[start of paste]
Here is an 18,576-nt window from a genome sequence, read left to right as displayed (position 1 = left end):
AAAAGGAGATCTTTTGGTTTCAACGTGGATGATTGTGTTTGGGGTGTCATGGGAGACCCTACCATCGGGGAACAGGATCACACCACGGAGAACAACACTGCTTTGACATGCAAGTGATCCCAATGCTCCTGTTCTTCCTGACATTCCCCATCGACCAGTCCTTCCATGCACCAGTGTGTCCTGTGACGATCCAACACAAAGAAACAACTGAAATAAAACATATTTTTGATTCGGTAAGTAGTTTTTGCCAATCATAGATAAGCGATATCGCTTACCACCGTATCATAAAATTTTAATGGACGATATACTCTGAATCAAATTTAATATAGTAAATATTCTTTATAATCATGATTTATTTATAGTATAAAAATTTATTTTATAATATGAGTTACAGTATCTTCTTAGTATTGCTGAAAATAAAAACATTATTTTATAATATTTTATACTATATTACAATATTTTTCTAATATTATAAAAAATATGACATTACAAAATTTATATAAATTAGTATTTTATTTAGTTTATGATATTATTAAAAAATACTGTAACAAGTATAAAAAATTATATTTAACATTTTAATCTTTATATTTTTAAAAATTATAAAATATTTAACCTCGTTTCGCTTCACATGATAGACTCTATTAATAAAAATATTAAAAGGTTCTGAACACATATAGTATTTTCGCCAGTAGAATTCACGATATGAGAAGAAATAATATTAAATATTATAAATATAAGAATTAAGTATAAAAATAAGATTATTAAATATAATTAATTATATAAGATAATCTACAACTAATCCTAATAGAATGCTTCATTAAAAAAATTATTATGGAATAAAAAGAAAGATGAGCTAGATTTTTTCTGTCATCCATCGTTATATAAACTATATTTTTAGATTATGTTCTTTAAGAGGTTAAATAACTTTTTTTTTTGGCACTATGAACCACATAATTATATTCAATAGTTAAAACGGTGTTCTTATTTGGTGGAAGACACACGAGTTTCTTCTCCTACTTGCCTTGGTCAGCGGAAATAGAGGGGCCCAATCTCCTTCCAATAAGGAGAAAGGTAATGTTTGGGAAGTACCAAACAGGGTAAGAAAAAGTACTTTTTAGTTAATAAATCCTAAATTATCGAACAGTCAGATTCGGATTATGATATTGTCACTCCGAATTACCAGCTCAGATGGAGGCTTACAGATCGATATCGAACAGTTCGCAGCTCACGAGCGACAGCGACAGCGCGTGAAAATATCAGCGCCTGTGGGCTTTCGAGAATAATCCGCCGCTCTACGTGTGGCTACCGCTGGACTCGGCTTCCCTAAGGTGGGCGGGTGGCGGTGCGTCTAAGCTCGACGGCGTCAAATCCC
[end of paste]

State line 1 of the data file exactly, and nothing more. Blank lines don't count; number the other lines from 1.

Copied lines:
Here is an 18,576-nt window from a genome sequence, read left to right as displayed (position 1 = left end):